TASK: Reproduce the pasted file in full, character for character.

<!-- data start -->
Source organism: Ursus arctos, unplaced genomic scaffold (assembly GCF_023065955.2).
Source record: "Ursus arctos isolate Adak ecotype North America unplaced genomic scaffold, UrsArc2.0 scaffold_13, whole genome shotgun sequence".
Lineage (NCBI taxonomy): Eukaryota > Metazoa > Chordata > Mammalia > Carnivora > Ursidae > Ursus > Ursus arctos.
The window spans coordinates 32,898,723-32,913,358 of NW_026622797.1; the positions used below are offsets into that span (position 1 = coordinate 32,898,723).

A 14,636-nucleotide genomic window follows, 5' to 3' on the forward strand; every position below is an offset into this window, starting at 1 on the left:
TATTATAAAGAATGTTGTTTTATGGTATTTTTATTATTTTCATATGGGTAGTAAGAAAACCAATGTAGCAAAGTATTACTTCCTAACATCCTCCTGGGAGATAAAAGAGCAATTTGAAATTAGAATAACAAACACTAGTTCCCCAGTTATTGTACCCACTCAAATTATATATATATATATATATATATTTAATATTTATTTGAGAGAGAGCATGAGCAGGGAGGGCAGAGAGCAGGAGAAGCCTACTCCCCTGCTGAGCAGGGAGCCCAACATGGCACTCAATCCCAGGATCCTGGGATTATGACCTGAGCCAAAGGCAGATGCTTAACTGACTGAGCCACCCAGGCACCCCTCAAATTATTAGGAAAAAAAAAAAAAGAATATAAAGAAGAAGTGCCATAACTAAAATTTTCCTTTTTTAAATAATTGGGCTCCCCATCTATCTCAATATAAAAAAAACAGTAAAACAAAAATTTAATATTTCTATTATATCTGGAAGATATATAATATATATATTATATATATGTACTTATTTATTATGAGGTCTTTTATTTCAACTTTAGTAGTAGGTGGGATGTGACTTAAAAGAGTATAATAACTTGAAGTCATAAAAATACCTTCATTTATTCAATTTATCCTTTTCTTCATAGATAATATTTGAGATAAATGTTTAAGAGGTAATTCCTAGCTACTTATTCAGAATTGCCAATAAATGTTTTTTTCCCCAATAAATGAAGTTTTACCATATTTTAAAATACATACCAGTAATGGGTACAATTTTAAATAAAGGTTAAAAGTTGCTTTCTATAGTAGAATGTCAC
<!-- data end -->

Source organism: Ursus arctos, unplaced genomic scaffold (assembly GCF_023065955.2).
Source record: "Ursus arctos isolate Adak ecotype North America unplaced genomic scaffold, UrsArc2.0 scaffold_13, whole genome shotgun sequence".
Lineage (NCBI taxonomy): Eukaryota > Metazoa > Chordata > Mammalia > Carnivora > Ursidae > Ursus > Ursus arctos.
The window spans coordinates 32,898,723-32,913,358 of NW_026622797.1; the positions used below are offsets into that span (position 1 = coordinate 32,898,723).

A 14,636-nucleotide genomic window follows, 5' to 3' on the forward strand; every position below is an offset into this window, starting at 1 on the left:
TATTATAAAGAATGTTGTTTTATGGTATTTTTATTATTTTCATATGGGTAGTAAGAAAACCAATGTAGCAAAGTATTACTTCCTAACATCCTCCTGGGAGATAAAAGAGCAATTTGAAATTAGAATAACAAACACTAGTTCCCCAGTTATTGTACCCACTCAAATTATATATATATATATATATATATTTAATATTTATTTGAGAGAGAGCATGAGCAGGGAGGGCAGAGAGCAGGAGAAGCCTACTCCCCTGCTGAGCAGGGAGCCCAACATGGCACTCAATCCCAGGATCCTGGGATTATGACCTGAGCCAAAGGCAGATGCTTAACTGACTGAGCCACCCAGGCACCCCTCAAATTATTAGGAAAAAAAAAAAAAGAATATAAAGAAGAAGTGCCATAACTAAAATTTTCCTTTTTTAAATAATTGGGCTCCCCATCTATCTCAATATAAAAAAAACAGTAAAACAAAAATTTAATATTTCTATTATATCTGGAAGATATATAATATATATATTATATATATGTACTTATTTATTATGAGGTCTTTTATTTCAACTTTAGTAGTAGGTGGGATGTGACTTAAAAGAGTATAATAACTTGAAGTCATAAAAATACCTTCATTTATTCAATTTATCCTTTTCTTCATAGATAATATTTGAGATAAATGTTTAAGAGGTAATTCCTAGCTACTTATTCAGAATTGCCAATAAATGTTTTTTTCCCCAATAAATGAAGTTTTACCATATTTTAAAATACATACCAGTAATGGGTACAATTTTAAATAAAGGTTAAAAGTTGCTTTCTATAGTAGAATGTCAC